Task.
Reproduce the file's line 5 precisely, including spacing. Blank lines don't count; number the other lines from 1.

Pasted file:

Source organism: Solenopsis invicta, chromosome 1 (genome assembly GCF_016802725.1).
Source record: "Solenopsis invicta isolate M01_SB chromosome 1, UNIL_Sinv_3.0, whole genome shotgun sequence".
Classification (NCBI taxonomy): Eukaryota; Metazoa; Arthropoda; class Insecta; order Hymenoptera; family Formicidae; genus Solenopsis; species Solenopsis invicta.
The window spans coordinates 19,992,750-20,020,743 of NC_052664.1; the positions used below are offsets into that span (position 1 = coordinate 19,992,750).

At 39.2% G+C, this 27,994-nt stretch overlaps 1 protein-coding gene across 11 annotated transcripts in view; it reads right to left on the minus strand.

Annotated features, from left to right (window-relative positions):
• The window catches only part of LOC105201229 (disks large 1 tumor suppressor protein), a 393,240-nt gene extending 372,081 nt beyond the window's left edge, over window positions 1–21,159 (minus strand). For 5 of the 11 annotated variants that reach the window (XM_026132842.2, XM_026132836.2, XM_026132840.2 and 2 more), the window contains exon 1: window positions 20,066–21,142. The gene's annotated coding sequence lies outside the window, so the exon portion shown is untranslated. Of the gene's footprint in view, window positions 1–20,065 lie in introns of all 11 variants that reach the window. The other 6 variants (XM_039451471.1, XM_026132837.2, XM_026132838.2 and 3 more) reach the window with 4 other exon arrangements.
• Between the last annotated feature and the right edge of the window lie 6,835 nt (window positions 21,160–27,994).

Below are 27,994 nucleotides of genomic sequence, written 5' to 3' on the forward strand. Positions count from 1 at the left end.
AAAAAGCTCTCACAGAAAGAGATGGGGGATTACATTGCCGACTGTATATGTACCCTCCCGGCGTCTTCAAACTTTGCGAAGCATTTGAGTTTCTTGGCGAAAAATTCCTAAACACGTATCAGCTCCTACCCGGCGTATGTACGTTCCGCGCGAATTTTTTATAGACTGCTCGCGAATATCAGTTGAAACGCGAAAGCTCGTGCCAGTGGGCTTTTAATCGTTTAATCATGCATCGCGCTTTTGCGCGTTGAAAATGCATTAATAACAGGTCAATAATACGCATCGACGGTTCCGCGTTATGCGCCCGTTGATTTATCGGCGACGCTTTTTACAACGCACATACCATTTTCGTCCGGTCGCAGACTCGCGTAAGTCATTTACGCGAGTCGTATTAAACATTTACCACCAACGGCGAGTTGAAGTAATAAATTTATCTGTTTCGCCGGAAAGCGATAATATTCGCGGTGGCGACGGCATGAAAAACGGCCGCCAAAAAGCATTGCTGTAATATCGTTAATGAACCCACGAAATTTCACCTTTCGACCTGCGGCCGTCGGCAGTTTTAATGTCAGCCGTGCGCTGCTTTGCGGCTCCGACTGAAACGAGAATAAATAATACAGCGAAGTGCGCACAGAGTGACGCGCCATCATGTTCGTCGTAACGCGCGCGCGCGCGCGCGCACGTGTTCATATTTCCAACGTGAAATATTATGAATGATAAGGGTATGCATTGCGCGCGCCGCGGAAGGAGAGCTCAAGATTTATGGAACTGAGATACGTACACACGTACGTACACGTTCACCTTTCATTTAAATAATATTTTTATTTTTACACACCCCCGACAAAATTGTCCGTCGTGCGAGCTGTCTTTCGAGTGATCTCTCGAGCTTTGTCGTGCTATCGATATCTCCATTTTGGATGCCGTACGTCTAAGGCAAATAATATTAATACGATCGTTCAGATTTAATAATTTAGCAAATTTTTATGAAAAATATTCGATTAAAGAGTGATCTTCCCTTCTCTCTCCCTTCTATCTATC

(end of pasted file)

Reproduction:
At 39.2% G+C, this 27,994-nt stretch overlaps 1 protein-coding gene across 11 annotated transcripts in view; it reads right to left on the minus strand.